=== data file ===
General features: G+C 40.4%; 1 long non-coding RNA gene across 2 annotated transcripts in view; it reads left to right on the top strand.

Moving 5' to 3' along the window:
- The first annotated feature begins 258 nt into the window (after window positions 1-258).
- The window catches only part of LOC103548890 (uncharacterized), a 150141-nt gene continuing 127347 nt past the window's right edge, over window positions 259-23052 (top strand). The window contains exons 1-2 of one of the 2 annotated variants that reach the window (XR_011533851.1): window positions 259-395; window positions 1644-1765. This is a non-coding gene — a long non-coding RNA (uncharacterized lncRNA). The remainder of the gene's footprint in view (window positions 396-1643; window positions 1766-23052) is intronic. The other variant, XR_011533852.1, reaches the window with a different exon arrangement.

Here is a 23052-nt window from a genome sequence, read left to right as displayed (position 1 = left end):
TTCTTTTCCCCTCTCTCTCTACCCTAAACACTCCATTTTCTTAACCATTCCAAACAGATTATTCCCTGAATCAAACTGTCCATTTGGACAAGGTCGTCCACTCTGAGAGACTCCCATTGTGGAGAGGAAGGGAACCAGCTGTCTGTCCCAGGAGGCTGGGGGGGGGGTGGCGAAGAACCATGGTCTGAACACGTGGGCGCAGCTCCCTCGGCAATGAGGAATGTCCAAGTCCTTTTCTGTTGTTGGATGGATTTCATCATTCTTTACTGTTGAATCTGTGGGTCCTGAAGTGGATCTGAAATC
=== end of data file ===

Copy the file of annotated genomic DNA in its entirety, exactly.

General features: G+C 40.4%; 1 long non-coding RNA gene across 2 annotated transcripts in view; it reads left to right on the top strand.

Moving 5' to 3' along the window:
- The first annotated feature begins 258 nt into the window (after window positions 1-258).
- The window catches only part of LOC103548890 (uncharacterized), a 150141-nt gene continuing 127347 nt past the window's right edge, over window positions 259-23052 (top strand). The window contains exons 1-2 of one of the 2 annotated variants that reach the window (XR_011533851.1): window positions 259-395; window positions 1644-1765. This is a non-coding gene — a long non-coding RNA (uncharacterized lncRNA). The remainder of the gene's footprint in view (window positions 396-1643; window positions 1766-23052) is intronic. The other variant, XR_011533852.1, reaches the window with a different exon arrangement.

Here is a 23052-nt window from a genome sequence, read left to right as displayed (position 1 = left end):
TTCTTTTCCCCTCTCTCTCTACCCTAAACACTCCATTTTCTTAACCATTCCAAACAGATTATTCCCTGAATCAAACTGTCCATTTGGACAAGGTCGTCCACTCTGAGAGACTCCCATTGTGGAGAGGAAGGGAACCAGCTGTCTGTCCCAGGAGGCTGGGGGGGGGGTGGCGAAGAACCATGGTCTGAACACGTGGGCGCAGCTCCCTCGGCAATGAGGAATGTCCAAGTCCTTTTCTGTTGTTGGATGGATTTCATCATTCTTTACTGTTGAATCTGTGGGTCCTGAAGTGGATCTGAAATC